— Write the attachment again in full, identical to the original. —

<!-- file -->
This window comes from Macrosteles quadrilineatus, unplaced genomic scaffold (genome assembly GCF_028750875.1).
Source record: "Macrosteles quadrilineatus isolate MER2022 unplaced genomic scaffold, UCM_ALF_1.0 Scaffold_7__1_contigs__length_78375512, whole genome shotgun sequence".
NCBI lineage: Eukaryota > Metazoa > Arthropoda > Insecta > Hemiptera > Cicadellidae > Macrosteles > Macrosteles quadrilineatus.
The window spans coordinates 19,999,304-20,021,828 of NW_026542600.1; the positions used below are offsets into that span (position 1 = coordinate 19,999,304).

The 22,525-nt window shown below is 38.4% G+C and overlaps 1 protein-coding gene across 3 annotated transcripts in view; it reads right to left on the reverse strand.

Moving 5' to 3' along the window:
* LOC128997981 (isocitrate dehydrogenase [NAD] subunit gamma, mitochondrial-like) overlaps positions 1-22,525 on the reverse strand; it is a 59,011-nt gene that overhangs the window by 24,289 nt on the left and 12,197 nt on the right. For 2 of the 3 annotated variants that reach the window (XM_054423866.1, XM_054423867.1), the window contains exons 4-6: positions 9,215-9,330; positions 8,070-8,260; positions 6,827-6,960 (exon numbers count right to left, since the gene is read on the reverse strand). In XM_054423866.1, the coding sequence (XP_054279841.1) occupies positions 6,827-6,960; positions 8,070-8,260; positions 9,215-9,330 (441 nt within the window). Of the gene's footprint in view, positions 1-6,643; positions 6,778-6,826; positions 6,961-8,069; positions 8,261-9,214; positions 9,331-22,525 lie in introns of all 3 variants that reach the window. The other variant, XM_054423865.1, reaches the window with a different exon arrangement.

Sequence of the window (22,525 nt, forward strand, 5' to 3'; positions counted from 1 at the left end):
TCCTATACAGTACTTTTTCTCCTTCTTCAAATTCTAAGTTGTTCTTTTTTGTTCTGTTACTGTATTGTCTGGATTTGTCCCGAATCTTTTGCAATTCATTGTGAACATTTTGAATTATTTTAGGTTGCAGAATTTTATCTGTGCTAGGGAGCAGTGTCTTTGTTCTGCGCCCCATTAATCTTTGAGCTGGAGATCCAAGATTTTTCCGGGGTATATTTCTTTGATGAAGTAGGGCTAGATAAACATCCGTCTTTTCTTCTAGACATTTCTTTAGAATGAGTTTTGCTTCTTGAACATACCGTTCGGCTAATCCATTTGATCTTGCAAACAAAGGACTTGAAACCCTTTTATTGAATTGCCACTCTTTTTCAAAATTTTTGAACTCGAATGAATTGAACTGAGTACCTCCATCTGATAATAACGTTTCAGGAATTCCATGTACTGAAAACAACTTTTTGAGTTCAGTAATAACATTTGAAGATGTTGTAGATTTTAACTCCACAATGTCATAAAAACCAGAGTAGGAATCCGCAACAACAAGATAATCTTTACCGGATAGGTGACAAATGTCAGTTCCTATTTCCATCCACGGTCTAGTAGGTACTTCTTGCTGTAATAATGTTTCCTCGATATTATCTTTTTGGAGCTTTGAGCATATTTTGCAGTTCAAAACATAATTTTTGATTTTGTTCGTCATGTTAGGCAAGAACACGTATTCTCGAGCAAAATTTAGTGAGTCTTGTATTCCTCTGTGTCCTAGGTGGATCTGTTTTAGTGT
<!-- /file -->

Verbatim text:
This window comes from Macrosteles quadrilineatus, unplaced genomic scaffold (genome assembly GCF_028750875.1).
Source record: "Macrosteles quadrilineatus isolate MER2022 unplaced genomic scaffold, UCM_ALF_1.0 Scaffold_7__1_contigs__length_78375512, whole genome shotgun sequence".
NCBI lineage: Eukaryota > Metazoa > Arthropoda > Insecta > Hemiptera > Cicadellidae > Macrosteles > Macrosteles quadrilineatus.
The window spans coordinates 19,999,304-20,021,828 of NW_026542600.1; the positions used below are offsets into that span (position 1 = coordinate 19,999,304).

The 22,525-nt window shown below is 38.4% G+C and overlaps 1 protein-coding gene across 3 annotated transcripts in view; it reads right to left on the reverse strand.

Moving 5' to 3' along the window:
* LOC128997981 (isocitrate dehydrogenase [NAD] subunit gamma, mitochondrial-like) overlaps positions 1-22,525 on the reverse strand; it is a 59,011-nt gene that overhangs the window by 24,289 nt on the left and 12,197 nt on the right. For 2 of the 3 annotated variants that reach the window (XM_054423866.1, XM_054423867.1), the window contains exons 4-6: positions 9,215-9,330; positions 8,070-8,260; positions 6,827-6,960 (exon numbers count right to left, since the gene is read on the reverse strand). In XM_054423866.1, the coding sequence (XP_054279841.1) occupies positions 6,827-6,960; positions 8,070-8,260; positions 9,215-9,330 (441 nt within the window). Of the gene's footprint in view, positions 1-6,643; positions 6,778-6,826; positions 6,961-8,069; positions 8,261-9,214; positions 9,331-22,525 lie in introns of all 3 variants that reach the window. The other variant, XM_054423865.1, reaches the window with a different exon arrangement.

Sequence of the window (22,525 nt, forward strand, 5' to 3'; positions counted from 1 at the left end):
TCCTATACAGTACTTTTTCTCCTTCTTCAAATTCTAAGTTGTTCTTTTTTGTTCTGTTACTGTATTGTCTGGATTTGTCCCGAATCTTTTGCAATTCATTGTGAACATTTTGAATTATTTTAGGTTGCAGAATTTTATCTGTGCTAGGGAGCAGTGTCTTTGTTCTGCGCCCCATTAATCTTTGAGCTGGAGATCCAAGATTTTTCCGGGGTATATTTCTTTGATGAAGTAGGGCTAGATAAACATCCGTCTTTTCTTCTAGACATTTCTTTAGAATGAGTTTTGCTTCTTGAACATACCGTTCGGCTAATCCATTTGATCTTGCAAACAAAGGACTTGAAACCCTTTTATTGAATTGCCACTCTTTTTCAAAATTTTTGAACTCGAATGAATTGAACTGAGTACCTCCATCTGATAATAACGTTTCAGGAATTCCATGTACTGAAAACAACTTTTTGAGTTCAGTAATAACATTTGAAGATGTTGTAGATTTTAACTCCACAATGTCATAAAAACCAGAGTAGGAATCCGCAACAACAAGATAATCTTTACCGGATAGGTGACAAATGTCAGTTCCTATTTCCATCCACGGTCTAGTAGGTACTTCTTGCTGTAATAATGTTTCCTCGATATTATCTTTTTGGAGCTTTGAGCATATTTTGCAGTTCAAAACATAATTTTTGATTTTGTTCGTCATGTTAGGCAAGAACACGTATTCTCGAGCAAAATTTAGTGAGTCTTGTATTCCTCTGTGTCCTAGGTGGATCTGTTTTAGTGT